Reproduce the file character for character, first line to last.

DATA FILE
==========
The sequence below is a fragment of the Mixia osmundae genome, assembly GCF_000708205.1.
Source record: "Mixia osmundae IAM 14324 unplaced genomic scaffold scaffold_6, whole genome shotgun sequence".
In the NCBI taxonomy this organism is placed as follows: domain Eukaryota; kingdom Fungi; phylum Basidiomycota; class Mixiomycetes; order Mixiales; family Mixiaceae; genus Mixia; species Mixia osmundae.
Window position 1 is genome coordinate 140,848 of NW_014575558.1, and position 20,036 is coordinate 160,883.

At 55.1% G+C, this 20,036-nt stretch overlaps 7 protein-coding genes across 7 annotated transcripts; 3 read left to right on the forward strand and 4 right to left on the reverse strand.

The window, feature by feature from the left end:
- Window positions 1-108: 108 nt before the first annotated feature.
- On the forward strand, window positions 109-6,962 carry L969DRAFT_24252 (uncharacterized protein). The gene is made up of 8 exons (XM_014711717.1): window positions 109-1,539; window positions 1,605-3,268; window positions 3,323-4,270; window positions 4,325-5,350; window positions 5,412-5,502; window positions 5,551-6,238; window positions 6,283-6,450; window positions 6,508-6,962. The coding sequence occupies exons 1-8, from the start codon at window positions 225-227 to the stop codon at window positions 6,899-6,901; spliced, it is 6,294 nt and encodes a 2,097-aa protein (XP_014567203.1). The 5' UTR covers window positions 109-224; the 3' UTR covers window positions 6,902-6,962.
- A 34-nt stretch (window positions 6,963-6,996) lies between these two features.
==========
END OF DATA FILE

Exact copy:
The sequence below is a fragment of the Mixia osmundae genome, assembly GCF_000708205.1.
Source record: "Mixia osmundae IAM 14324 unplaced genomic scaffold scaffold_6, whole genome shotgun sequence".
In the NCBI taxonomy this organism is placed as follows: domain Eukaryota; kingdom Fungi; phylum Basidiomycota; class Mixiomycetes; order Mixiales; family Mixiaceae; genus Mixia; species Mixia osmundae.
Window position 1 is genome coordinate 140,848 of NW_014575558.1, and position 20,036 is coordinate 160,883.

At 55.1% G+C, this 20,036-nt stretch overlaps 7 protein-coding genes across 7 annotated transcripts; 3 read left to right on the forward strand and 4 right to left on the reverse strand.

The window, feature by feature from the left end:
- Window positions 1-108: 108 nt before the first annotated feature.
- On the forward strand, window positions 109-6,962 carry L969DRAFT_24252 (uncharacterized protein). The gene is made up of 8 exons (XM_014711717.1): window positions 109-1,539; window positions 1,605-3,268; window positions 3,323-4,270; window positions 4,325-5,350; window positions 5,412-5,502; window positions 5,551-6,238; window positions 6,283-6,450; window positions 6,508-6,962. The coding sequence occupies exons 1-8, from the start codon at window positions 225-227 to the stop codon at window positions 6,899-6,901; spliced, it is 6,294 nt and encodes a 2,097-aa protein (XP_014567203.1). The 5' UTR covers window positions 109-224; the 3' UTR covers window positions 6,902-6,962.
- A 34-nt stretch (window positions 6,963-6,996) lies between these two features.